Just because a person is locked behind a steel door with another man, the basic biological need to eliminate waste doesn’t disappear. As the popular children’s book so succinctly put it: everybody poops. The proper protocol is to stretch one’s bedsheet across the cell to act as a privacy curtain. Technically this is illegal, as it obstructs the officer’s view of the entire cell, but only the biggest of Robocop C/Os actually write a ticket for it. Most of them understand that we’re just trying to cover our shame—a human instinct born moments after Adam and Eve ate the fruit from the serpent, thereby damning us all.

miami beach 411When I saw Gordie drag his bedsheet down and begin to affix it to the foot rail at the end of the bed, I grinned at the thought of him squirming in his bunk and squeezing his cheeks as he held the urge to defecate in order to let me eat breakfast in peace. It was both a funny and a touching notion—that he would endure discomfort just so I wouldn’t have to eat a crappy breakfast. But I was wrong. Gordie did not have to go number two.

Ordinarily, once the sheet is in place, only an inmate’s feet are visible—sometimes not even that. Instead, Gordie’s legs shot out below the sheet towards where I sat on my bottom bunk as he dropped down to his knees in front of the steel toilet, like a devout worshiper before his altar. But the sounds I heard next were not prayers of any kind that I was familiar with. Instead there was a sudden, unexpected, assault on my ears that seemed like the cries of a small but determined animal in a brutal struggle with something slick and slippery—an unearthly entity. Hoarse retches were followed by the inevitable wet splashes as whatever he’d eaten that hadn’t agreed with him made its encore appearance in the toilet bowl.

I steeled my stomach against any notions it might have harbored of showing sympathy or symmetry in regurgitation. I reached for the knob that controlled the window to let in some air, but I was too late to prevent the sour stench from making my eyes water and my throat tighten involuntarily in its own reflexive retch. The rank aroma permeated every available cubic inch of air. The open window let in a freezing winter blast, but provided no relief. Unfazed, Gordie continued spilling the contents of his guts into the toilet, making sad, lonely noises in between expulsions like some pathetic, wounded creature.

Once I overcame my initial shock and revulsion, I searched back in my history for some mental construct or protocol as to how to act in a situation like this. The last vomiting person I’d been in close proximity to was my wife. I had held her hair back to keep it from getting befouled by the puke, rubbed her back in slow, soothing circles, and cooed quiet, loving phrases meant to calm and comfort her pained groans and mumbled moans. Now, though I felt sympathy for his plight and even protective of young Gordie as some type of surrogate little brother, I was fairly certain that a similar reaction on my part might be perceived as odd. Instead, I did what I thought was the next best thing.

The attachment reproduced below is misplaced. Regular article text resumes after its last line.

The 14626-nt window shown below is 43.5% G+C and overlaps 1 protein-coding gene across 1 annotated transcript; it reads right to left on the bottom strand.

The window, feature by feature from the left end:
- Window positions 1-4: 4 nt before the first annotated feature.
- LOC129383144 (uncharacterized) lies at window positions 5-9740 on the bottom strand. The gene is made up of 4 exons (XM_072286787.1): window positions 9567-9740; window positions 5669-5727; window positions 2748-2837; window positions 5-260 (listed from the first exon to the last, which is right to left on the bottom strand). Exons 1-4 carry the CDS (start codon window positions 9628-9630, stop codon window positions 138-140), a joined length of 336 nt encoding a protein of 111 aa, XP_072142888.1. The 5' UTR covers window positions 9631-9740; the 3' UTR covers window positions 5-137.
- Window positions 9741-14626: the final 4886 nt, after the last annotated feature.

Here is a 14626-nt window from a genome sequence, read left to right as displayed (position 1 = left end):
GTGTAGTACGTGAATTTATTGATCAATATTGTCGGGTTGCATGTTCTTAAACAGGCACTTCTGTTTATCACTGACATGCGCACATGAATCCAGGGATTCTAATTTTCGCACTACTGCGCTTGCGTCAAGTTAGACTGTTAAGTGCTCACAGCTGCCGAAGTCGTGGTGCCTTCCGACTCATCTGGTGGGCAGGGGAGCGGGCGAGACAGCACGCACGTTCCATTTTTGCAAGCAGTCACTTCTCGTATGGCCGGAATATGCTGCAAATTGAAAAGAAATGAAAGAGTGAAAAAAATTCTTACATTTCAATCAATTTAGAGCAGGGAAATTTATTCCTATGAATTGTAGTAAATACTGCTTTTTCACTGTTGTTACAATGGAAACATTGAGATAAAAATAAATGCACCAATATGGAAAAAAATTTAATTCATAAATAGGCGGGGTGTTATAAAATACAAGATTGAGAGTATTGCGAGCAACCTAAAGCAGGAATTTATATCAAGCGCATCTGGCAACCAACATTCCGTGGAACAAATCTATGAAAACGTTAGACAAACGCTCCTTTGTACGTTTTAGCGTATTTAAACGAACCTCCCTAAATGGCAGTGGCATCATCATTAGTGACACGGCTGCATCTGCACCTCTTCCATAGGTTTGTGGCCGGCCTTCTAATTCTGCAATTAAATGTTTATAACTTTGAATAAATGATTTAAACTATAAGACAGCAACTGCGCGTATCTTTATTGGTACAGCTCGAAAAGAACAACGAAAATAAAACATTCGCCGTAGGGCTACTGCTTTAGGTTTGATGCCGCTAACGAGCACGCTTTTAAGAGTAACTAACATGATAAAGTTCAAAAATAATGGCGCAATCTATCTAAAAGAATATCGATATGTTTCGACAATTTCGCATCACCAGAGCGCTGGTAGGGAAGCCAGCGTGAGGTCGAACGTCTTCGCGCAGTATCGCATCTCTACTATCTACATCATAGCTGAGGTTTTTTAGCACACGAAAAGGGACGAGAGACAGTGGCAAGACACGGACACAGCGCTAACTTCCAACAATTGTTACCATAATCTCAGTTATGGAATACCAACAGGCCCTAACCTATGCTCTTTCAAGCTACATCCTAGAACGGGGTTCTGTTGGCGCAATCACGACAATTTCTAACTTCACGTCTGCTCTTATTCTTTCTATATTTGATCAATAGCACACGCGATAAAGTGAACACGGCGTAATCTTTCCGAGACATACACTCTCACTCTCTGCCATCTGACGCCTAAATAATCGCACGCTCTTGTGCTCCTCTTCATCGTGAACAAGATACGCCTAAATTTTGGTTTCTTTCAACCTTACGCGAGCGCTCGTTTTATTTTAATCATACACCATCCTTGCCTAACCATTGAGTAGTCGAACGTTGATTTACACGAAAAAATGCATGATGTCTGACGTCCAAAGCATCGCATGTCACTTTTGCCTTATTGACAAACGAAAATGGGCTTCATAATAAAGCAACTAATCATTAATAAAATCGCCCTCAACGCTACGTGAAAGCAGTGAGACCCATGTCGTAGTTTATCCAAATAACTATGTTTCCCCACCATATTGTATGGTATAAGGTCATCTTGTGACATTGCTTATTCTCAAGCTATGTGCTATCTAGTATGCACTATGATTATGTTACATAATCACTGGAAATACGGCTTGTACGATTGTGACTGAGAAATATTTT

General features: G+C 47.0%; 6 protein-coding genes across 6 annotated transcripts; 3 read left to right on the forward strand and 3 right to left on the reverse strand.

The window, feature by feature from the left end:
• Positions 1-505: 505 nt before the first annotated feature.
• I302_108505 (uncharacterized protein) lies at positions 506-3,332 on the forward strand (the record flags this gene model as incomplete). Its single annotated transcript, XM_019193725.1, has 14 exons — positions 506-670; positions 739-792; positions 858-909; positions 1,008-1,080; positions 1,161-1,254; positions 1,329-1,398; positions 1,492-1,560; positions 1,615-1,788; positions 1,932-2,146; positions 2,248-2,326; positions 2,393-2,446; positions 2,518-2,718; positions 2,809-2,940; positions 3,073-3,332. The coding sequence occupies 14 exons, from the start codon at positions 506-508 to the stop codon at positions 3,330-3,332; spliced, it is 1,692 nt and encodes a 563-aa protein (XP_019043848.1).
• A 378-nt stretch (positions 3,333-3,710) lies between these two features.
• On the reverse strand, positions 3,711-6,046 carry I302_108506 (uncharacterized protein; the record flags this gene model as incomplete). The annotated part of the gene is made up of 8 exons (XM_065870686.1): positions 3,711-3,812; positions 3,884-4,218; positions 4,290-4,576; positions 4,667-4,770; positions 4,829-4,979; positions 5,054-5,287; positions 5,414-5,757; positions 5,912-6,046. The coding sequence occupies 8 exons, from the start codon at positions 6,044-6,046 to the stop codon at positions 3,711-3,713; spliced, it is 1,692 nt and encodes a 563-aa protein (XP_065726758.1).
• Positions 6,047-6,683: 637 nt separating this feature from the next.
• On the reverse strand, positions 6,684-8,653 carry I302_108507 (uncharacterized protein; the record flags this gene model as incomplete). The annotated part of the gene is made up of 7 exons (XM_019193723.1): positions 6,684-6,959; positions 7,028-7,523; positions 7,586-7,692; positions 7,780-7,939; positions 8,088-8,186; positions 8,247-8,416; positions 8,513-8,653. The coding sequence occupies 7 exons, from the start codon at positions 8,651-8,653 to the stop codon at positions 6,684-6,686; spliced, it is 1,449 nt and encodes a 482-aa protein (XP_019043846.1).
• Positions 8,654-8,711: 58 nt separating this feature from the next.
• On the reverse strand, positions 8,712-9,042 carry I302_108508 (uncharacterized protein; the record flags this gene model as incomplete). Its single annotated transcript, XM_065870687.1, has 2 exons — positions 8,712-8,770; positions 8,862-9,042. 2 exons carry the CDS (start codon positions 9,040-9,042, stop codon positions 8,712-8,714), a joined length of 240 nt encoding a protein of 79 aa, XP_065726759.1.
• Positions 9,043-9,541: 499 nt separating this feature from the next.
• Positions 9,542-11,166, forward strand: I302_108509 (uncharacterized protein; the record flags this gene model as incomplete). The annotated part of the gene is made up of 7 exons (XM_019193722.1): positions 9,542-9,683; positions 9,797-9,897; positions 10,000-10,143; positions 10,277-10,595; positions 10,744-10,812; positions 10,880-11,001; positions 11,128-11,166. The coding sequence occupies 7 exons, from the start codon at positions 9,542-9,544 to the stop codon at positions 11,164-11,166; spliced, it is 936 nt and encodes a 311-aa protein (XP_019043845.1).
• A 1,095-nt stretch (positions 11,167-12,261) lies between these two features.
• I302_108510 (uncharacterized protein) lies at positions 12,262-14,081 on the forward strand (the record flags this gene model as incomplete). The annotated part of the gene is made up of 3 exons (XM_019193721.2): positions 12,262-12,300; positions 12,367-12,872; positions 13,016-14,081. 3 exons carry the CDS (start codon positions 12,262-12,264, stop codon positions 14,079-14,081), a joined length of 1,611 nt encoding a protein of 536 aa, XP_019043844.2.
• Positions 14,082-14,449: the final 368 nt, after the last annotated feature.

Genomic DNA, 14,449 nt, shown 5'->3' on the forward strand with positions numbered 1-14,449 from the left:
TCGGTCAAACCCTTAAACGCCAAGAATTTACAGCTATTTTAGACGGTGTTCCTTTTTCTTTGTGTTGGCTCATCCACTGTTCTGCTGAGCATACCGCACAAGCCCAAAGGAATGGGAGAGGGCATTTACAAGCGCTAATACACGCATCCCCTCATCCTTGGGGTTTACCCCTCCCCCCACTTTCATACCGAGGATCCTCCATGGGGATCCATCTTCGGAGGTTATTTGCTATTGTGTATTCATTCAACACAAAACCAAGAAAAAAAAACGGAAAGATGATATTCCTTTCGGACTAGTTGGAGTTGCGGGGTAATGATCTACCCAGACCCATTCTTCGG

Are you okay?” I asked. Possibly the dumbest and most idiotic, pointless query in the history of questions. Gordie’s only response was more throat-tearing, gagging grunts followed by heavy splashes and whimpers of recovery before the next round of regurgitation. I quieted myself and let him be sick in peace.

I thought again about my wife and how I had babied and cared for her when she was sick. I thought of my mother, the person from whom I had learned all my caregiving techniques. She had soothed all my childhood illnesses and cleaned up all my boyhood vomit. Gordie was not my wife, and I was not his mother, but no one who is legitimately ill should have to clean up his own mess. The idea did not thrill me one bit, but once he seemed to be done, I did what I perceived was the right thing to do in the strange curve ball of a circumstance that life had pitched me.

photo courtesy of www.freedigitalphotos.net
photo courtesy of http://www.freedigitalphotos.net

Are you alright, Gordie?” (Again with the stupid questions.) “You need any help? Anything I can do?” While I was fully prepared to assist, I was also secretly, desperately hoping I would not have to face any puke up close and personal that day. After a long pause, during which only a few sniffles from Gordie could be heard, he finally answered.

No. I got it.”

Blessed relief flooded me, but my better nature reacted before I could squelch it. “Are you sure?” I asked. No! I was off the hook! Why would I volunteer again? But I was fretting over nothing. Whether it was out of pride or shame or some other notion, Gordie refused my assistance.

The pungent citrus smell of the laundry detergent available on commissary filled the cell. It supplanted the puke smell as Gordie dutifully took a soapy rag to clean the steel of the toilet and sink, then the concrete wall and floor that had likely suffered collateral damage during his violent vomiting. I remained silent throughout, as did Gordie, who then wordlessly crawled into bed and lay motionless for a dozen hours.

My sympathy for my cellie was deep and genuine, but that did him no good. In fact, it seemed he couldn’t catch a break, not even from me, and I could only conceive one notion to sum up the whole screwy situation. Poor Gordie.

This excerpt is from Candy and Blood, available on Amazon.com now.